Connections. They shape our watershed. Streams to rivers to Bay. Sunlight to underwater grasses to habitat. Zooplankton to forage fish to shorebird. Some are good; some are bad. Fertilizer to algae to deadzones. Development to sediment to smothered oysters. We think often of those man-made connections doing harm to the natural ones. And we spend a lot of effort trying to replace what man has taken away: trees, grasses, oysters. About 350 years ago, Augustine Herman, a Dutch mapmaker, had a crazy idea: Dig a canal—a short cut—connecting the top of the Bay to the Delaware River. It seemed impossible at the time, but human perseverance reigned. Today, the manmade Chesapeake and Delaware Canal reduces travel time for cargo ships, and in the process, saves over 40 million gallons of fuel oil per year. Not a bad outcome.
It was not without years of effort, however.
Dutch envoy Augustine Herman, in the mid-1600s, was the first to suggest that a canal joining the upper Bay and Delaware River would reduce the length of water travel from Philadelphia to Baltimore by almost 300 miles. It was about a hundred years later before the first surveys were done—and decades more before any solid plans were made.
In 1802, after prodding by prominent Philadelphians Benjamin Franklin and Benjamin Rush, the legislatures of Pennsylvania, Maryland, and Delaware incorporated the Chesapeake and Delaware Canal Company. More surveys were completed and ground was broken in 1804. Work was halted just two years later due to lack of funds.
In 1822, the canal company was reorganized. The cost to complete the canal was estimated at $2 million dollars. Monies were raised through the sale of stocks. Contributing were the federal government ($150,000), Pennsylvania ($100,000), Maryland ($50,000), and Delaware ($25,000). Public contributions made up the balance.
Construction resumed in 1824. Labor was intense. Thousands of men worked picks and shovels for an average daily wage of 75¢. Five years later, the canal—then 10 feet deep and 66 feet wide—was open for travel.
Several locks were used to compensate for water-level changes. Mules and horses towed barges and other vessels through the canal carrying everyday supplies from lumber to grain.
Passengers also traveled the canal. The Ericcson Line (a cruise line servicing Philadelphia and Baltimore) became hot competition for railroad travel until the 1940s.
When steam power became common in the 19th century and boats became larger and unable to navigate the locks, canal traffic declined. President Theodore Roosevelt took notice and appointed a commission to study the feasibility of converting the canal to a "free and open" waterway.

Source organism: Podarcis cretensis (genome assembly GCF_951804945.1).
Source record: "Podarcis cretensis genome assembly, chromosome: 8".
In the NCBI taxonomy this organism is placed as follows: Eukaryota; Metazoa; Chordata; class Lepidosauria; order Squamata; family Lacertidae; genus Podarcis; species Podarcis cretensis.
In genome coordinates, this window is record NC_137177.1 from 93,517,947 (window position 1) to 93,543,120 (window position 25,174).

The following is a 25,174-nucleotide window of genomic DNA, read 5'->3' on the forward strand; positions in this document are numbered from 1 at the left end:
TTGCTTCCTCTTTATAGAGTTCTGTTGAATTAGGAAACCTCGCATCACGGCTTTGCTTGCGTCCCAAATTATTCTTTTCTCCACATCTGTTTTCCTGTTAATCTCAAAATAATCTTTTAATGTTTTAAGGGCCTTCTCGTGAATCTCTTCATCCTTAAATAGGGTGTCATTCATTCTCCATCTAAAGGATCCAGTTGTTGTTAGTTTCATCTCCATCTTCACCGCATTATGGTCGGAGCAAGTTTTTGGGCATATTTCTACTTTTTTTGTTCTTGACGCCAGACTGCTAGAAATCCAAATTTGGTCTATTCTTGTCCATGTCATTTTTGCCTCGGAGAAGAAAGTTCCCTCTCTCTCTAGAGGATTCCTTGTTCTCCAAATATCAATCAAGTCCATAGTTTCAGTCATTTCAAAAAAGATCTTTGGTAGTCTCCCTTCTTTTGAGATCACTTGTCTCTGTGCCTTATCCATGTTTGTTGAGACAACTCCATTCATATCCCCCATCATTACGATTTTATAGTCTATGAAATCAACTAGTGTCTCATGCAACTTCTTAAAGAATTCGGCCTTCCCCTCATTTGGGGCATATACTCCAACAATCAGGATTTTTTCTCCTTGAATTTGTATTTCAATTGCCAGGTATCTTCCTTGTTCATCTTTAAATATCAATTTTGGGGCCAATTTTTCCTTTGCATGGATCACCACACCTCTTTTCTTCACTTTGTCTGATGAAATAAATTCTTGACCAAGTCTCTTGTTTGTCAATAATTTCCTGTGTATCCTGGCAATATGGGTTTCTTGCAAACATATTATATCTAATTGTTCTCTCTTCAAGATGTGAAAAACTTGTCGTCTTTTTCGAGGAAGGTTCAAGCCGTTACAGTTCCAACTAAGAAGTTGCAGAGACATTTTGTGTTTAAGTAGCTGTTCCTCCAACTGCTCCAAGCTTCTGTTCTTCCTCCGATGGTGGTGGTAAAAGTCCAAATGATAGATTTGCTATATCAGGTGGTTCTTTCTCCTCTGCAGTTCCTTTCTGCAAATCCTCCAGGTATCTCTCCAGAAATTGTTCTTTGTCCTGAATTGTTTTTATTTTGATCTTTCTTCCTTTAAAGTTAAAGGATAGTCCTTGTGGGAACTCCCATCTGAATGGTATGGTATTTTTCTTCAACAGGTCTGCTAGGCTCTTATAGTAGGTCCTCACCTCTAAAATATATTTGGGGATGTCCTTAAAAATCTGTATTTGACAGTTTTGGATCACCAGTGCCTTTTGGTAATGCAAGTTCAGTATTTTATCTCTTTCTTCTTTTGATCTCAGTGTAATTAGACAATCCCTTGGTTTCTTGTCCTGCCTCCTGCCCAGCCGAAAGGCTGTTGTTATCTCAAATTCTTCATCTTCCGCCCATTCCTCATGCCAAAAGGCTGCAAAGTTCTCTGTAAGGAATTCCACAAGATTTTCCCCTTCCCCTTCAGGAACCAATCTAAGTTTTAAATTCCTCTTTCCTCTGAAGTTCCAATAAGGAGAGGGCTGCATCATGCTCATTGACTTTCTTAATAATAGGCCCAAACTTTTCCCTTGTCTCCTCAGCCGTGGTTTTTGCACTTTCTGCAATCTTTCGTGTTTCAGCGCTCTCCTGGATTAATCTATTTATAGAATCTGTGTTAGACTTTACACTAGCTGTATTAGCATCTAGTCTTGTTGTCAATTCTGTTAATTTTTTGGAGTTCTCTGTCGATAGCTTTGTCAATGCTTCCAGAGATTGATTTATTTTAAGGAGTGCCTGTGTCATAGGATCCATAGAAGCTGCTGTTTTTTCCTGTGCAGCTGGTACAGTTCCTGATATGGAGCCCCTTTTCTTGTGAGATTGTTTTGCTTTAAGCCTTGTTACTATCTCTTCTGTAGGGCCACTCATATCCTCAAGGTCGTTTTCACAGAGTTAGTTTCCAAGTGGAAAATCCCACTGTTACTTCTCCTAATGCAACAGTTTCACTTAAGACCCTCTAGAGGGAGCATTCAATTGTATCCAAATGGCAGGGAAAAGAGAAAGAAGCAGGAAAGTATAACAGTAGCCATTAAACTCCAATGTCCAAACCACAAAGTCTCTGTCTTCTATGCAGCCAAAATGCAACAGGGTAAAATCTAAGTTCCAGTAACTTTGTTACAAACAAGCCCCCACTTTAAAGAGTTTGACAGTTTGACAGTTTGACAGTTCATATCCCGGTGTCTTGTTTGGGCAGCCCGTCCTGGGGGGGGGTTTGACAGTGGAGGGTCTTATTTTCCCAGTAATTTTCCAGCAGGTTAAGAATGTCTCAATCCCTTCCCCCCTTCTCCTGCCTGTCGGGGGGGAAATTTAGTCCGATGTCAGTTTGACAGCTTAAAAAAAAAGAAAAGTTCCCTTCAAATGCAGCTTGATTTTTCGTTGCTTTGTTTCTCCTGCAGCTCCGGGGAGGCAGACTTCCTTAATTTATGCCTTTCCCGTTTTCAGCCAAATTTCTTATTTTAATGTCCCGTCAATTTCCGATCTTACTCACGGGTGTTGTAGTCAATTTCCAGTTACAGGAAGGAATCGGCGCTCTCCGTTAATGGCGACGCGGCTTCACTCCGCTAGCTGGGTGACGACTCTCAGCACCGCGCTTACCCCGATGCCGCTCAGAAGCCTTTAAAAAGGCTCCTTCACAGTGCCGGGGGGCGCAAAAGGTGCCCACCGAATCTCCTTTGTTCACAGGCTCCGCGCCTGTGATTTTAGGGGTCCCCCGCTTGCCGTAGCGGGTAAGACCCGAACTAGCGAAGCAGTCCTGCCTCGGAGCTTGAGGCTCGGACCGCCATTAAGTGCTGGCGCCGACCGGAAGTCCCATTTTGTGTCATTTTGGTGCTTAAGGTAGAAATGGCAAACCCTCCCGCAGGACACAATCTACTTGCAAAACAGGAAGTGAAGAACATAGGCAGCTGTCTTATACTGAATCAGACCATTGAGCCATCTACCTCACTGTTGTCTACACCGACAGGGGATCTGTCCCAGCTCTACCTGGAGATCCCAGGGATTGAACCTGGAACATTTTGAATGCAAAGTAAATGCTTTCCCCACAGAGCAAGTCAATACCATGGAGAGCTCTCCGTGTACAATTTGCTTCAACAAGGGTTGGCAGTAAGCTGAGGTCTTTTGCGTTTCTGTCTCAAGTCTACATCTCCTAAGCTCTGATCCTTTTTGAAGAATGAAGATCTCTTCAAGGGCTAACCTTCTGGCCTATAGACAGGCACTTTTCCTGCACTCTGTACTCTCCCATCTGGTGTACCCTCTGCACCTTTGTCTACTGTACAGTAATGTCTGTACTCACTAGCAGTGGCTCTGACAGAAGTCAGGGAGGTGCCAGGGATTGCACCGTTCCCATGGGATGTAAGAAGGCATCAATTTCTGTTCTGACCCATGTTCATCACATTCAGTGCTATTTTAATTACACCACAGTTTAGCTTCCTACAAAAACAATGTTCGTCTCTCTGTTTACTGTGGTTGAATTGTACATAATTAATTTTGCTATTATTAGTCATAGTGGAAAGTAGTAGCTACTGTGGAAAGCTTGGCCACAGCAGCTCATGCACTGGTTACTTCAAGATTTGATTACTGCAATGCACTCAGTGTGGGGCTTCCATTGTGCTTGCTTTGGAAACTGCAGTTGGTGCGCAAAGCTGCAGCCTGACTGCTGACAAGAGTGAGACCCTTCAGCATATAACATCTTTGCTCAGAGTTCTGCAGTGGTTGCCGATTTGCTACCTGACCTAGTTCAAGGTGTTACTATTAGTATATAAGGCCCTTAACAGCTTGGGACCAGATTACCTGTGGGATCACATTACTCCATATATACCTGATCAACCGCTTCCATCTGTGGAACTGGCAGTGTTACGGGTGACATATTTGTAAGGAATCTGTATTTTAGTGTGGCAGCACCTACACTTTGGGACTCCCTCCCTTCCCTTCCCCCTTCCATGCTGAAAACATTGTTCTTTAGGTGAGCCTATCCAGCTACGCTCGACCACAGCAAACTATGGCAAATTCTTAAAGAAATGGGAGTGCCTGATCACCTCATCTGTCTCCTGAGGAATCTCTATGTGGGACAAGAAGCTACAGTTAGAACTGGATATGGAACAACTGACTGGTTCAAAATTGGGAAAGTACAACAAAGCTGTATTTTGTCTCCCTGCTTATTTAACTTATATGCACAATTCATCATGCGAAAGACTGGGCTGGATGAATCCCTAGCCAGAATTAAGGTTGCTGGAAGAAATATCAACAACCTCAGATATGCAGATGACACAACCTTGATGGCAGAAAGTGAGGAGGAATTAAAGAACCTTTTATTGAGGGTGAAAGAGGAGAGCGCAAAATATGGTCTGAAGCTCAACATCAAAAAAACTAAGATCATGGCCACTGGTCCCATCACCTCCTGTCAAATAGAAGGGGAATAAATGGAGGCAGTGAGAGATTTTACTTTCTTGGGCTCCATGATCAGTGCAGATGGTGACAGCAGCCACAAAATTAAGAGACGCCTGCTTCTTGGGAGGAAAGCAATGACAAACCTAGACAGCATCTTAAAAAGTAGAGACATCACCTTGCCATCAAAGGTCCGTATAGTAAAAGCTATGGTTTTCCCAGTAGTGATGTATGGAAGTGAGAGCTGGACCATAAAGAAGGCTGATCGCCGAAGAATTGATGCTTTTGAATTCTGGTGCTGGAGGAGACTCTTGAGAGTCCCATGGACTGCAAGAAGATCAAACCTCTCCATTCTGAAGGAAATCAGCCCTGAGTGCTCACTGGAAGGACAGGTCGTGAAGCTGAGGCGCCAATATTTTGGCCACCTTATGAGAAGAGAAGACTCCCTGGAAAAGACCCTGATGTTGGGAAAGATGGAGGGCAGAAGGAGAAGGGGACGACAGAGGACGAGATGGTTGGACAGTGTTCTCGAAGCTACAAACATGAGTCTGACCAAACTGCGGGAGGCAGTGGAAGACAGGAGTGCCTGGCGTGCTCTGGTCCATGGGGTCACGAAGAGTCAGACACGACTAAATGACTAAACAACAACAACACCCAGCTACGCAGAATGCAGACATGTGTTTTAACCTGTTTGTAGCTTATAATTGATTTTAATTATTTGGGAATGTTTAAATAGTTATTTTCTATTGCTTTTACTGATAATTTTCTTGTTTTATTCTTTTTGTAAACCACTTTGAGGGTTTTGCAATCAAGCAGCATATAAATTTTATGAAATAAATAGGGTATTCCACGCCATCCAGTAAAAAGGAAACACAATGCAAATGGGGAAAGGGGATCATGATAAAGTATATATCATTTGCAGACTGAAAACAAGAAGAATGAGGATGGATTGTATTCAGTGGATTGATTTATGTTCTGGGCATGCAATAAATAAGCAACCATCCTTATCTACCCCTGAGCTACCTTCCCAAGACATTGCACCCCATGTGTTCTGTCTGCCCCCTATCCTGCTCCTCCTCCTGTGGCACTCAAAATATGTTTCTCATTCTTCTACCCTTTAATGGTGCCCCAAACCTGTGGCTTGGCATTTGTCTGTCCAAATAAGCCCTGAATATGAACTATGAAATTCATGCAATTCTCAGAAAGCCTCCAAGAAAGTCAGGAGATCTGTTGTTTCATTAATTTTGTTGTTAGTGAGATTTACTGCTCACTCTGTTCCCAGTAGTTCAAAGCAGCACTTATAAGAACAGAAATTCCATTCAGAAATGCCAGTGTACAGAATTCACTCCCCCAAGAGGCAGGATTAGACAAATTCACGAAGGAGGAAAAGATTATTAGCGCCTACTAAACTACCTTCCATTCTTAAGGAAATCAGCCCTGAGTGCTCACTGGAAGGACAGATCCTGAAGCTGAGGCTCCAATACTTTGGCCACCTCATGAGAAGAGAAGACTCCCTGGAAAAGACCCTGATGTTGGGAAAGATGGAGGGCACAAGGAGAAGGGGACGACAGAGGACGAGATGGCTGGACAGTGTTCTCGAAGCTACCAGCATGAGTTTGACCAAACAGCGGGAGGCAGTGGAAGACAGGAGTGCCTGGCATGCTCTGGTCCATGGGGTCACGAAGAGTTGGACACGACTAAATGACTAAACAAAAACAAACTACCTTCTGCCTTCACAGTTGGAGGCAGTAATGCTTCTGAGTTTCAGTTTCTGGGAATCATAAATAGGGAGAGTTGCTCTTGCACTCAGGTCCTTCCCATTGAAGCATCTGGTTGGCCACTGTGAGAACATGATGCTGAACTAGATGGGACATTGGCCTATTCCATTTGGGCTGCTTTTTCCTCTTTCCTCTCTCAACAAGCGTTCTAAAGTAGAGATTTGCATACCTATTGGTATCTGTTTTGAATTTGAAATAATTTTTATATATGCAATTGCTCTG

The canal became "sea level" after the elimination of the locks in 1927. Today the 35-footdeep, 450-foot-wide canal and non-railroad bridges are owned and maintained by the U.S. Army Corps of Engineers.
Traveling the Canal Today
My daughter Helen and I traveled to Chesapeake City, Maryland, (on the west end of the canal) earlier this year. The town is charming, hugging the canal with lots of pretty Victorian "painted ladies," boutiques, restaurants, and inns.
In the morning we wandered through the nearby Chesapeake and Delaware Canal Museum. The self-guided tour includes plenty of old photographs, information on the history of the canal, a monitor showing realtime locations of the ships passing through, the original pump house waterwheel and engines, and a small working lock.
Next to the museum, a U.S. Army Corps of Engineers office is home to the main control center for the canal. We were welcomed by Resident Engineer James Tomlin, Jr., who has served at this post for 25 years. He was pleased to talk about his canal, the yearly maintenance dredging, the tidal flow, the mildly brackish water, and where we should grab lunch.
Almost as an afterthought, he asked us if we'd like to see the control room. Helen's eyes lit up. Neither of us was disappointed. On duty as Marine Traffic Controller was ex-Navy submariner Joseph Brennan (one of five controllers who cover continuous shifts). Joseph was perched in a long room of windows paralleling the canal. In front of him was a row of live images from the 29 monitoring cameras positioned along the waterway. Another tower with GPS is located on the Delaware side. Data, including real-time water depth and bridge height, are transferred with fiber optics.
Helen, especially, had many questions for Joseph. We learned that fog shuts down the canal and that ice is "tricky," requiring cutters to precede convoys of boats. Joseph's favorite ship, the Proof Gallon, a huge vessel filled with rum had not come through since 1997, but was still on his mind.
I asked Joseph what made a bad day on the canal. "An accident," was his answer. Luckily, they are few and far between. "Mostly," he said, "I watch the seasons change and the water go by."
His job didn't appear so laid back to us. Joseph was constantly watching the comings and goings of canal traffic on a monitor and stopping now and then to speak to ship captains.
After our visit, Helen and I traveled down the canal maintenance road heading east. We stopped at the Summit Bridge which crosses the canal near the border of the Chesapeake Bay watershed. Local legend says that water sent over the east side of the bridge will flow to the Delaware River—and that water sent over the west side will travel to the Chesapeake. We laughed aloud at the thought, giddy from the wonder of this man-made marvel and the warmth of a special day together.
It was the perfect spot to end our adventure: in the middle of a great connection.
Loren Barnett Appel